Two astronauts who took the first commercial trip to orbit are preparing to leave the International Space Station Saturday evening and are scheduled to return home on Sunday.
The astronauts, Robert L. Behnken and Douglas G. Hurley, traveled to the space station in May aboard a Crew Dragon capsule built and run by SpaceX, the private rocket company started by Elon Musk.
The Crew Dragon will undock from the space station at about 7:34 p.m. Eastern time on Saturday and, if the weather conditions remain favorable, splash down in the Gulf of Mexico off Pensacola, Fla., at 2:41 p.m. on Sunday, NASA announced.
A safe return would open up more trips to and from orbit for future astronaut crews, and possibly space tourists, aboard the spacecraft.
Isaias is forecast to sweep up along the Atlantic coast of Florida over the weekend. NASA and SpaceX have seven splashdown sites in the Gulf of Mexico and the Atlantic, but the track of the storm ruled out the three in the Atlantic.
“We have confidence that the teams on the ground are, of course, watching that much more closely than we are,” Mr. Behnken said during a news conference on Friday, “and we won’t leave the space station without some good landing opportunities in front of us, good splashdown weather in front of us.”
How can I watch the return of the astronauts?
Why does Hurricane Isaias affect the departure?
The storm complicates when and where splashdown can take place. At the splashdown site, winds must be less than 10 miles per hour for the capsule to land safely. There are additional constraints on waves, rain and lightning. In addition, helicopters that take part in the recovery of the capsule must be able to fly and land safely.
The first landing opportunity will aim for only the primary site, Pensacola. If weather there is inconsistent with the rules, the capsule and the astronauts will remain in orbit for another day or two, and managers will consider the backup site, which is Panama City.
What will happen after they leave the station?
After undocking on Saturday night, the spacecraft will perform a series of maneuvers, first firing the engines several times to move away from the space station and, a few hour hours later, to line up the spacecraft with the splashdown zone.
For most of the trip, Mr. Behnken and Mr. Hurley will be sleeping. Their schedule sets aside 10 hours of shut eye.
Any return journey that exceeds six hours has to be long enough for the crew to get some sleep between undocking and splashdown, Daniel Huot, a NASA spokesman, said in an email.
Otherwise, because of the extended process that leads up to undocking, the crew would end up working more than 20 hours straight, “which is not safe for dynamic operations like water splashdown and recovery,” Mr. Huot said.
Just before a final burn that will drop the Crew Dragon out of orbit on Sunday afternoon, it will jettison the bottom part of the spacecraft, known as the trunk, which will then burn up in the atmosphere.
At re-entry, the Crew Dragon will be traveling at about 17,500 miles per hour. Two small parachutes will deploy at an altitude of 18,000 feet when the spacecraft has already been slowed by Earth’s atmosphere to about 350 miles per hour. The four main parachutes deploy at an altitude of about 6,000 feet.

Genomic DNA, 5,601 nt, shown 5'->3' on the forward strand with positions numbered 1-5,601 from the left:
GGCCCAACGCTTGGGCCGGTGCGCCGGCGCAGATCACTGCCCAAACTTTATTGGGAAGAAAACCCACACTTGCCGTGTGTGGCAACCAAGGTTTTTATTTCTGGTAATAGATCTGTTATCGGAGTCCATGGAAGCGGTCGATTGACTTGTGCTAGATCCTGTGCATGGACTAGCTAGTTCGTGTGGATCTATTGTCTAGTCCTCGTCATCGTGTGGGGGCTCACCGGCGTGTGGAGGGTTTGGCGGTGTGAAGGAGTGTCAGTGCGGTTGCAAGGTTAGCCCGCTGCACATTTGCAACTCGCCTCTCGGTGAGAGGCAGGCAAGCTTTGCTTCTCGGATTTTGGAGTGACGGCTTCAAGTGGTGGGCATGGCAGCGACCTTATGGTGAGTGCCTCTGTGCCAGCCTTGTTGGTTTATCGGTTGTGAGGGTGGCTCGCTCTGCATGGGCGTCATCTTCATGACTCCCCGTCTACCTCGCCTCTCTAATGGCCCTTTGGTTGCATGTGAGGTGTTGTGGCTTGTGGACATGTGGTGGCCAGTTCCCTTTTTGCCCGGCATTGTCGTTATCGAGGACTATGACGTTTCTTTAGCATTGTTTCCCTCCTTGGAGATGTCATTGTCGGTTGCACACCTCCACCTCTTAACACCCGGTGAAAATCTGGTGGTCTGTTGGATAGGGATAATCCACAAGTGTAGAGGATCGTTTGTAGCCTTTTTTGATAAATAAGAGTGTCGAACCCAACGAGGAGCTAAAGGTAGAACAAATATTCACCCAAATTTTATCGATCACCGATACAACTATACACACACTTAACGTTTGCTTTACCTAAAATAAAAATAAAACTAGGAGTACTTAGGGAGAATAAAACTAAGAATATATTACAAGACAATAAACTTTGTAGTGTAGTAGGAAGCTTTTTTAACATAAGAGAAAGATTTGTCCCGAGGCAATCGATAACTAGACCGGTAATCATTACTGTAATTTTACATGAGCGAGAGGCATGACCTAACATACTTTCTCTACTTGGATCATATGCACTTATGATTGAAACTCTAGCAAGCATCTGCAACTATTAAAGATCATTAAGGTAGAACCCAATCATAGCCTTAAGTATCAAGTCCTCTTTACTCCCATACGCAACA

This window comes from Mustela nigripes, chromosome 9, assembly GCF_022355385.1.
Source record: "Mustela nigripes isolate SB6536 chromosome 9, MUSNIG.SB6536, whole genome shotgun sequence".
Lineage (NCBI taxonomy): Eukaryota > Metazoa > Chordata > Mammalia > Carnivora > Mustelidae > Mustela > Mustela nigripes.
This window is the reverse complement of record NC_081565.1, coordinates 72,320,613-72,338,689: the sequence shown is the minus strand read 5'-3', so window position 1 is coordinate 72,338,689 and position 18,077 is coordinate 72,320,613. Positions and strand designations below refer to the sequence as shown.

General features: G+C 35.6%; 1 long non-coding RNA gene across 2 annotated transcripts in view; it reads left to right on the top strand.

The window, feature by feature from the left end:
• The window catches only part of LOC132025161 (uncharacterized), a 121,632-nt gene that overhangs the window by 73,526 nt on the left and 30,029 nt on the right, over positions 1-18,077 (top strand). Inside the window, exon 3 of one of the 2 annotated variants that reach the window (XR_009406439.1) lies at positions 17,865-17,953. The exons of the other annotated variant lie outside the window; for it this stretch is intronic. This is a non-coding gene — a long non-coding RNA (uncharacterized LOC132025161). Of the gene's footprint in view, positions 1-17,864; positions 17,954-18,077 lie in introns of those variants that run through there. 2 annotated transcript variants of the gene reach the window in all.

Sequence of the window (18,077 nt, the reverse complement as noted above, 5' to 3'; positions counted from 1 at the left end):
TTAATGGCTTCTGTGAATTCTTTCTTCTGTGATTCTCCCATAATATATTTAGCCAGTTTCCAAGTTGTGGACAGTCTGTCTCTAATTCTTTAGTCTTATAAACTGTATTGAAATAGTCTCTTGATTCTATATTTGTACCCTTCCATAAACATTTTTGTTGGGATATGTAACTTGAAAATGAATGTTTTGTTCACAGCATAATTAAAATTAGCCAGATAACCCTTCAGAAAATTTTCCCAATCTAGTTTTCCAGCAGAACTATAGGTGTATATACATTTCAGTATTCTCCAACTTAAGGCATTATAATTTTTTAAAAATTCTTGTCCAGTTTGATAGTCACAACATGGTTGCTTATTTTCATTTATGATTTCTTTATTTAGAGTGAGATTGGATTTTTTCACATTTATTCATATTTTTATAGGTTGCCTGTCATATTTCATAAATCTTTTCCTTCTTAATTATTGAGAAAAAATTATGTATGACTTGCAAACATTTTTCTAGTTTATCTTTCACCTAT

Once the capsule splashes in the water, it is expected to take 45 to 60 minutes to pluck them out.
Is it safer to land on water or on land?
Spacecraft can safely return to Earth in either environment.
During the 1960s and 1970s, NASA’s Mercury, Gemini and Apollo capsules all splashed down in the ocean while Soviet capsules all ended their trips on land. Russia’s current Soyuz capsules continue to make ground landings, as do China’s astronaut-carrying Shenzhou capsules.
When Boeing’s Starliner capsule begins carrying crews to the space station, it will return on land, in New Mexico. SpaceX had originally planned for the Crew Dragon to do ground landings, but decided that water landings, employed for the earlier version of Dragon for taking cargo, simplified the development of the capsule.
Why is the return trip an important part of the Crew Dragon’s first flight?
After launch, re-entry through Earth’s atmosphere is the second most dangerous phase of spaceflight. Friction of air rushing past will heat the bottom of the capsule to about 3,500 degrees Fahrenheit. A test flight of the Crew Dragon last year successfully splashed down, so engineers know the system works.
A successful conclusion to the trip opens the door to more people flying to space. Some companies have already announced plans to use Crew Dragons to lift wealthy tourists to orbit.
In the past, NASA astronauts launched on spacecraft like the Saturn 5 moon rocket and the space shuttles that NASA itself operated. After the retirement of the space shuttles in 2011, NASA had to rely on Russia, buying seats on the Soyuz capsules for trips to and from orbit.
Under the Obama administration, NASA hired two companies, SpaceX and Boeing, to build spacecraft to take astronauts to the space station. NASA financed much of the work to develop the spacecraft but will now buy rides at fixed prices. For SpaceX, the trip by Mr. Behnken and Mr. Hurley — the first launch of astronauts from American soil since the last space shuttle flight — was the last major demonstration needed before NASA officially certifies that the Crew Dragon is ready to begin regular flights.
Who are the astronauts?
Both men have backgrounds as military test pilots and each has flown twice before on space shuttle missions, although this is the first time they have worked together on a mission. Mr. Hurley flew on the space shuttle’s final mission in 2011.
In 2015, they were among the astronauts chosen to work with Boeing and SpaceX on the commercial space vehicles that the companies were developing. In 2018, they were assigned to the first SpaceX flight.